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Reproductive toxicology (Elmsford, N.Y.)

2,3,7,8-tetrachlorodibenzo-p-dioxin (TCDD) modulates function of human luteinizing granulosa cells via cAMP signaling and early reduction of glucose transporting activity.


PMID 8738555

Abstract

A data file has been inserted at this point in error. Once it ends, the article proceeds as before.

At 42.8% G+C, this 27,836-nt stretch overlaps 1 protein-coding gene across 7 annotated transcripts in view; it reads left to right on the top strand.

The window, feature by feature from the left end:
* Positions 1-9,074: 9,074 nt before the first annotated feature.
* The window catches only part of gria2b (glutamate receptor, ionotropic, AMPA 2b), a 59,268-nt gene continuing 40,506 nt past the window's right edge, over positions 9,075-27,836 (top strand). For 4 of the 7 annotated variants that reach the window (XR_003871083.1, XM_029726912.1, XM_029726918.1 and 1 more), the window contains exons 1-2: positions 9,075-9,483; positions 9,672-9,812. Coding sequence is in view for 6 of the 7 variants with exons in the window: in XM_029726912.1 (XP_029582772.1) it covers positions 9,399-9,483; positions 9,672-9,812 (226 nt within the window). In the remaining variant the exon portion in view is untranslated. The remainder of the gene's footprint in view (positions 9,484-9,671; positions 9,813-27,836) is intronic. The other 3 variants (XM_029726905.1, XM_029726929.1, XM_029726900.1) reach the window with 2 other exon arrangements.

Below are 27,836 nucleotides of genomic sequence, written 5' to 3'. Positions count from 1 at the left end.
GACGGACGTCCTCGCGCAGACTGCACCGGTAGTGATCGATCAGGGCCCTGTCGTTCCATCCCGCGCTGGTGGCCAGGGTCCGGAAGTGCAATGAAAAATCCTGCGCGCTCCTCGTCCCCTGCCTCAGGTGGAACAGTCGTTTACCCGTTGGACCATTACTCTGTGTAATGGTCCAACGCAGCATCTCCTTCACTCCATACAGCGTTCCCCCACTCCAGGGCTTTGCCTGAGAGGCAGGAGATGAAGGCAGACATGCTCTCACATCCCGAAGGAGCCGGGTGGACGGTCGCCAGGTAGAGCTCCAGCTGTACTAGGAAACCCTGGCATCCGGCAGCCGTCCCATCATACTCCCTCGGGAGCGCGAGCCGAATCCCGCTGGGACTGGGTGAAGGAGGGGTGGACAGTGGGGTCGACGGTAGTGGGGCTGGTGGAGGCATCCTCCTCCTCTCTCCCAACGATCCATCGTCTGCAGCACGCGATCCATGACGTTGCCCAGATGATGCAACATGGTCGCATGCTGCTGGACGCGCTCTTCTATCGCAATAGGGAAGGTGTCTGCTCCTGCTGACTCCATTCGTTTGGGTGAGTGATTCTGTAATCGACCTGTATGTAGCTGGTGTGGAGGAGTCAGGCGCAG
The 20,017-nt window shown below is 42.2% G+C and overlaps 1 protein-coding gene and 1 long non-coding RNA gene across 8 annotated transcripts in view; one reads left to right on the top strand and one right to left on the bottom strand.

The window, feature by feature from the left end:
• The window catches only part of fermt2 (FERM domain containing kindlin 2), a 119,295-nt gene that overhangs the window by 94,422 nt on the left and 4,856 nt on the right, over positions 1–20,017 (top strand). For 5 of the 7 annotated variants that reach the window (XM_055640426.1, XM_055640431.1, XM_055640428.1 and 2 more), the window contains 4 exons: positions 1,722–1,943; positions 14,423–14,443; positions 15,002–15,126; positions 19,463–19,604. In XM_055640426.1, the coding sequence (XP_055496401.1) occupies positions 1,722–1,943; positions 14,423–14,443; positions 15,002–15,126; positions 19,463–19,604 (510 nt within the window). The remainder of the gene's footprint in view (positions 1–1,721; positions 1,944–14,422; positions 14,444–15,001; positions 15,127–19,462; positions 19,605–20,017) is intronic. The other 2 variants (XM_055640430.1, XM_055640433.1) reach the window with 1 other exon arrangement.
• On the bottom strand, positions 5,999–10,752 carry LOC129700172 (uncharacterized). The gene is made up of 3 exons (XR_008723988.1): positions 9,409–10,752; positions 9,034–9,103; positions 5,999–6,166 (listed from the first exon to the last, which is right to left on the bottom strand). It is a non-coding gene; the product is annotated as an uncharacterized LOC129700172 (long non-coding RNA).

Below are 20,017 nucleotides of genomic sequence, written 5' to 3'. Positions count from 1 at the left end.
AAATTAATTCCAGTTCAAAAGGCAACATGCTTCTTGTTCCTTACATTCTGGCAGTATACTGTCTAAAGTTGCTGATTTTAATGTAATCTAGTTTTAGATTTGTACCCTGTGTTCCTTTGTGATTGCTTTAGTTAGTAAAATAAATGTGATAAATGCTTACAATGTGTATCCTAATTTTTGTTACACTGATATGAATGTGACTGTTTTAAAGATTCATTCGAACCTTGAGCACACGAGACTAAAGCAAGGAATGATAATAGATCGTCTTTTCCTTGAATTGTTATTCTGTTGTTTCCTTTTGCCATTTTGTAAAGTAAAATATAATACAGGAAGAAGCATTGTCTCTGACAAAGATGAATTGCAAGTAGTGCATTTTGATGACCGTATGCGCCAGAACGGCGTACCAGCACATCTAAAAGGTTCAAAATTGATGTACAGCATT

This study examined the changes in cellular glucose uptake, cAMP-dependent protein kinase (PKA), and progesterone production induced by 2,3,7,8-tetrachlorodibenzo-p-dioxin (TCDD) in human luteinizing granulosa cells (LGCs) in culture. The role of Ah receptor on TCDD-mediated toxicity in human LGCs was investigated. Treatment of human LGCs with TCDD produced a time- and dose-dependent decrease in the cellular uptake of glucose. The Vmax and the K(m) of glucose transport were decreased by TCDD treatment. Furthermore, cytochalasin B, a specific inhibitor of facilitative glucose transporter proteins, totally abolished the portion of glucose transport activity that is sensitive to TCDD. Pretreatment of the cells with the Ah receptor blockers 4,7-phenanthroline and alpha-naphthoflavone antagonised the effect of TCDD on 3H-Me-glucose uptake. Structure-activity relationship studies with TCDD and three dioxin congeners revealed a rank order for their potency in the inhibition of glucose transport as follows: TCDD > 1,2,3,7,8-PCDD > 1,2,4,7,8-PCDD > 2,7-DCDD. Such a rank order is consistent with the previously determined biological activity of TCDD and the other dioxin congeners. Treatment of cells for 48 h with 10 nM TCDD substantially reduced PKA and progesterone production. The inhibitory effect of TCDD on progesterone production was more pronounced in the presence of insulin (10 micrograms/mL) and D-glucose (13.3 mM). However, cytochalasin B abolished the effect of TCDD on progesterone production. Forskolin (adenylate cyclase activator) abolished the effect of TCDD on glucose uptake and progesterone production but it did not affect the action of TCDD on PKA activity. A relationship between glucose transporting activity and progesterone production in human LGCs treated with TCDD is indicated by several lines of evidence: a) cytochalasin B downregulated glucose transporting activity and progesterone production, b) insulin plus D-glucose downregulated glucose uptake and amplified the negative effect of TCDD on progesterone production, and c) forskolin abolished the negative effect of TCDD on glucose transporting activity and on progesterone production. From the present data we conclude that glucose transporting activity can be used as a sensitive biomarker to detect the very early response to TCDD in human steroid-producing cells and that effect of TCDD on steroid production is mediated through the cAMP-dependent protein kinase.

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